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Maintaining a Legacy PHP Codebase

Whilst simultaneously trying to decide what to build in Laravel and considering an old, 4GB spaghetti code monster site that I’d been given, I came to a bit of a realisation.

I realised that I liked looking at the spaghetti code, and was comparatively scared of the shiny, new, empty Laravel installation I had just set up.

The thing with a new project is that I can never decide where to start. Because you’ve got to make such important decisions that will affect the rest of the project upfront, I often feel a little nervous that I’m going to make a wrong choice.

But the spaghetti code had already made the choices, and I was there to fix the wrong ones!

This massive jumble of code provided the following functions for our client:

  • A front-of-house content-driven site for their organisation
  • A blogging platform with hundreds (~200) of sub-blogs
  • A membership platform
  • An events platform
  • A self-hosted podcast
  • An eCommerce bookshop
  • Probably other stuff too

The site seems to have grown organically from a Perch 2.x CMS, with the developer initially using the Perch templating system, then eventually abandoning that entirely. I noticed this because some of the site is using a header.php layout partial, but other areas the partial has been copied & pasted wholesale into a page. They have started using the Members add-on for Perch, but it has been customised into a bit of a monster. I think this is likely trying to meet client requirements that were added on after they realised their requirements had outgrown what the Members add-on could achieve.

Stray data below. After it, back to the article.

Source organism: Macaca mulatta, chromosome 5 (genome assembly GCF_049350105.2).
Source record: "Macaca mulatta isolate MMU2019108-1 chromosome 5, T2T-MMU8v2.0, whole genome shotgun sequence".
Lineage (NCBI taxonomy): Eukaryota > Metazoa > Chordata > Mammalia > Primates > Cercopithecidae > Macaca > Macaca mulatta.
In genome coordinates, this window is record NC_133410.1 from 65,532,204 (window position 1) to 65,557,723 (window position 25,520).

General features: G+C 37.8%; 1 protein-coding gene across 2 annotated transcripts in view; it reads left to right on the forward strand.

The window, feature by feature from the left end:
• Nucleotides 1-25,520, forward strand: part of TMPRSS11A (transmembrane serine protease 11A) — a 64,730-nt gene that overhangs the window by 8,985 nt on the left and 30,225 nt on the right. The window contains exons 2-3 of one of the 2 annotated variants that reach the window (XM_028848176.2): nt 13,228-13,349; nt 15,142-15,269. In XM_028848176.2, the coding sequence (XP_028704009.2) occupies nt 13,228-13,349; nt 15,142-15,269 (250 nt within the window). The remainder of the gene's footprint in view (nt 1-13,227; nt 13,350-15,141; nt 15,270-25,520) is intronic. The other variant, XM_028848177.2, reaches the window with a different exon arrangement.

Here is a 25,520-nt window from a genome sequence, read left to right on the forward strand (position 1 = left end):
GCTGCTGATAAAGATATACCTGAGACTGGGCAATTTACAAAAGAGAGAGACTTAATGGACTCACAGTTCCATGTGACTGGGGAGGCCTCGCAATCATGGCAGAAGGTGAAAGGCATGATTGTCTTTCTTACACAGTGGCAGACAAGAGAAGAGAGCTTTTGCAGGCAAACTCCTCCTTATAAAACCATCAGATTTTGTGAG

Over the past few months I have been tasked with the following:

  1. Move the domain to HTTPS
  2. Version control the 4GB behemoth
  3. Install Stripe payments on their membership system, a custom PHP Database object
  4. Add Stripe subscriptions to one membership area
  5. Come up with a strategy to shard or separate the server to mitigate potential downtime & data loss

Task 1: Move the primary domain to HTTPS

After I worked out a regexp we could use with a RewriteRule on the domain (RewriteRule ^(.*)$ https://www.domain.com/$1 [R,L]) and then did a regex search through the code, changing all references to JavaScript files from HTTP to HTTPS, I started working out a version control strategy.

Task 2: Version Control

My initial plan for version control was to download a .zip of the whole site, stick it in a git repo, and send it up to BitBucket.

There were 2 issues with this strategy. Firstly, downloading 4GB of content isn’t easy. Several times the zip was malformed and I couldn’t use it.

I poked around the code until I found that actually there was an old .git directory that took up a lot of space, as well as old zip files that had been left on the server, and over 500MB worth of audio files (their podcasts) and other content that I decided could be backed up another way.

I then downloaded the root directory separate from their blog (a WordPress multisite install), which became more manageable.

Using Git submodules in a similar way, I was able to get 2 repos that I wasn’t locked out of adding to or editing by BitBucket’s 2GB limit.